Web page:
Serial, Super Serial: License to Kill

License to Kill

Super Serial aims to dissect series of pop art — be it a filmography, discography or run of comics — by looking at its individual components.

Bond’s filmmakers must have decided they liked the direction of The Living Daylights, because they ran with it for License to Kill. Cut out most of the humor and a lot of normal James Bond formula and this is what you’re left with.

License to Kill is by far the most somber, violent of the series. Most of its parallels come from On Her Majesty’s Secret Service, with similar dramatic tones, but everything is one-upped here. This film is ridiculously violent — we see women get shot, a man blow up like a balloon, people eaten by a shark, a man go through a shredder and lots and lots of blood. The MPAA rates it PG-13, but I don’t know how — well, probably just based on the reputation and popularity of the series. I would think if this was released today it would get a pretty hard R, but you never know with the ratings board.

It’s not just blood, though, as the themes of License to Kill also give it a harder edge. Way back in For Your Eyes Only, the theme of revenge was loosely covered, where Bond told Melina Havelock that she had nothing to gain by seeking vengeance. Well, throw that philosophy out the window as this film directly involves Bond out in pursuit of those responsible for the death of Felix Leiter and his new bride. We see a truly unhinged version of Bond, but the film tries to have it both ways — we see him set on killing his enemies, but doing so in a very “Bond” way through spy work and getting into their inner-circles.

Even though I should like a harder-edged take on Bond, License to Kill is not an enjoyable film. This is partly to do with the dramatic shifts in the film’s mood and storytelling — it feels like the screenwriters adapted a different spy novel and re-worked it for Bond. Mostly, though, it’s just a movie that I found relentlessly boring. After the opening scenes and the themes of the film were established, there was no momentum moving forward. Throw in some of the more forgettable villains and Bond Girls, and License to Kill is strictly for completeists.

[Bond, James Bond]

Timothy Dalton’s Bond is by far the most emotionally driven, no-holds-barred version of the character. After Felix is half-eaten by a shark (very graphically so), on his death bed, we see Bond crying for the first time in the series. He’s been through some rough stuff, not the least the brutal slaying of his wife (that continuity is kept here, as we’re reminded of her death at one point), but the character has never gotten so emotional as here. This leads to him being a man on a rampage. He is clearly on edge throughout the entire film, often angry and yelling at those trying to help him. It would have been interesting if the film commented more on his state and how that could affect his work, but it obviously wants nothing to do with that.

One small, interesting tidbit I noted was that Bond refuses a bribe of two million dollars to just go away and not kill everyone is sight. Although Bond is absolutely a man of high class and wealth, we never see him use or talk about money throughout the whole series. It doesn’t seem to be something that drives his character in any way — of course the film doesn’t touch upon this for obvious reasons, so I’m probably putting too much thought into it.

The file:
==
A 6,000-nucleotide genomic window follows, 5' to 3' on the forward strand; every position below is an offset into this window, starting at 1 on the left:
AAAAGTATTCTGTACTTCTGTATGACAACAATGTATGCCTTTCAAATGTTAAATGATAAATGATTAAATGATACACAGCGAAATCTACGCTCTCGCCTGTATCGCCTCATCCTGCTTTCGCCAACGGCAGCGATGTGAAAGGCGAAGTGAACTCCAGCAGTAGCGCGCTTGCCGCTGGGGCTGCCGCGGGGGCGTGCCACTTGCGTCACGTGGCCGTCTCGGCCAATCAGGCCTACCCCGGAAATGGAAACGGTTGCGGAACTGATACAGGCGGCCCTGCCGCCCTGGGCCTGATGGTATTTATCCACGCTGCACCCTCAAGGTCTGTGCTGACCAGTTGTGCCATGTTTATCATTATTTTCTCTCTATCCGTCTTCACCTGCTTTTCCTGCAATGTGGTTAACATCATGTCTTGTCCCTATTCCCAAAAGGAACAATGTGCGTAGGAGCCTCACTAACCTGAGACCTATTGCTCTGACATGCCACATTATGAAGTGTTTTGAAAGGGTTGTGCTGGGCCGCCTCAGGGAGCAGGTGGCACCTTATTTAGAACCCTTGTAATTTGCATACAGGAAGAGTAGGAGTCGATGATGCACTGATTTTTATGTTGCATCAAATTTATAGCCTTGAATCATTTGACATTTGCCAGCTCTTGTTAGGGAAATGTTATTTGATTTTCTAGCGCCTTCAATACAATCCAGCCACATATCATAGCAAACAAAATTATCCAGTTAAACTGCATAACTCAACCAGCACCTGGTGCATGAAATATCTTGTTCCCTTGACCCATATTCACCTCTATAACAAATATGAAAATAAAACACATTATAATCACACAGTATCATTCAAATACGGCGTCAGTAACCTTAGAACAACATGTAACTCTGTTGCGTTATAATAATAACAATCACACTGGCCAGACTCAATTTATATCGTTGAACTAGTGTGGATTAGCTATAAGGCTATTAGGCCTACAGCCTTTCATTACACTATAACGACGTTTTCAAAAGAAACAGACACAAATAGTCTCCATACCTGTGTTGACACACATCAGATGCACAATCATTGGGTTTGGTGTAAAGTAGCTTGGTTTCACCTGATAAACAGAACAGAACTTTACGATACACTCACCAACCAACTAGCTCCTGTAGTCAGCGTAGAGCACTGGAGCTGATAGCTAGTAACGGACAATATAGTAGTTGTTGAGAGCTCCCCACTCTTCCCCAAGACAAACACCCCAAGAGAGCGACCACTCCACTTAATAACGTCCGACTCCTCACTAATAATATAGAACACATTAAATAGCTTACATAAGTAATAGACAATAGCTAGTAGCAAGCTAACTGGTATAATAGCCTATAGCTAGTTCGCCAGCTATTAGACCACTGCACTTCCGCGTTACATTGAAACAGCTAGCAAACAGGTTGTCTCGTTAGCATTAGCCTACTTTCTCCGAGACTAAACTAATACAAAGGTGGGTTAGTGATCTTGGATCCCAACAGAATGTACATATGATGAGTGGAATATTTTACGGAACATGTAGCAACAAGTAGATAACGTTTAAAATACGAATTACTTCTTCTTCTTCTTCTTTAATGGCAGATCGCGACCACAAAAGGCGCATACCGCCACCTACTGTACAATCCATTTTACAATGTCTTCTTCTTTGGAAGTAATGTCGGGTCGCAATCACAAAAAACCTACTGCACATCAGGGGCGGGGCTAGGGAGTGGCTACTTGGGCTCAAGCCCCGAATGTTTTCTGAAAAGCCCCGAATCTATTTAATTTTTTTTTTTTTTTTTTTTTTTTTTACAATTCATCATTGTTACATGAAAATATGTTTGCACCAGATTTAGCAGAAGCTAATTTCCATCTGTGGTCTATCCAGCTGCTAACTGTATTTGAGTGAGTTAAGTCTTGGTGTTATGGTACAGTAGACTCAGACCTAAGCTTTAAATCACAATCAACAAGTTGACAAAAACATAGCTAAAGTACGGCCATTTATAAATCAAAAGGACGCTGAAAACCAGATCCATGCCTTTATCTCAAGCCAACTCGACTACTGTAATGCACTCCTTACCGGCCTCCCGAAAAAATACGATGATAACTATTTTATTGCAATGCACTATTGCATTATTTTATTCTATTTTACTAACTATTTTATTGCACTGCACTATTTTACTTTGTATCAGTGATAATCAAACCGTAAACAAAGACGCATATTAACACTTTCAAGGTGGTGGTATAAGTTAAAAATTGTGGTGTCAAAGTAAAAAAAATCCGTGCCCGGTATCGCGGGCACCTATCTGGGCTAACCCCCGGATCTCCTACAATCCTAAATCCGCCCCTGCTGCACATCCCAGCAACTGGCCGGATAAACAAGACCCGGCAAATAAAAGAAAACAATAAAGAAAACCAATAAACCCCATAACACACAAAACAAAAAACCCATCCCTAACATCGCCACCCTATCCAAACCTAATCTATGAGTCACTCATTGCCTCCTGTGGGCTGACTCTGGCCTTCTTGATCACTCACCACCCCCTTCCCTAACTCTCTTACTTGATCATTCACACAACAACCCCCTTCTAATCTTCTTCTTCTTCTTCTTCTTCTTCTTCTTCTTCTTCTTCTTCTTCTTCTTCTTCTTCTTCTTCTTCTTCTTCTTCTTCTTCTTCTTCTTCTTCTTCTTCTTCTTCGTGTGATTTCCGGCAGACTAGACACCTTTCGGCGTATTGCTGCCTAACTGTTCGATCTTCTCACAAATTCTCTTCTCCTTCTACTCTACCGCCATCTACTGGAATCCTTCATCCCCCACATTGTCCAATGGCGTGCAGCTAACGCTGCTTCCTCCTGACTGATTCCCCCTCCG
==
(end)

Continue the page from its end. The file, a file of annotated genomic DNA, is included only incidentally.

After only two films, this was Dalton’s last opportunity to play the role. It’s difficult to have a complete grasp of him with so little time, but I think he’s admirable, especially considering the direction the his films have gone. He probably gets a bit of a bad rap from most Bond fans, and I can agree that he probably didn’t have a lot more life in the series — I certainly don’t think he would have been able to keep sustaining the trajectory his films have gone. Another fresh start was probably for the better; both the Connery and the Moore runs had already run out of steam by the times previous switches were made, so it may have been a good thing that this happened before we got to another disastrous point. I’m really excited to see the Pierce Brosnan films, as these are the films that I could have been seeing while growing up.

[The Mission]

Like On Her Majesty’s Secret Service, License to Kill is one of the only films that do not have an official mission. After Bond begins to investigate, M shows up in the Florida Keys to send him out for assignment. Refusing to leave, Bond is forced to resign and loses his license to kill — which seems to be a punishment which isn’t followed through on, as he kills a lot of people. Without his normal resources, Bond has to be more covert, with meetings in skanky looking bars and underhanded dealings. It may not have the same story beats as usual, but all in all you’re not missing much from the regular Bond mission, as he acts an awful lot like a spy when he’s not actually doing spy work. That criticism might not be totally fair, but I would think a mission driven by vengeance would be a little less formal in that way.

[The Villain]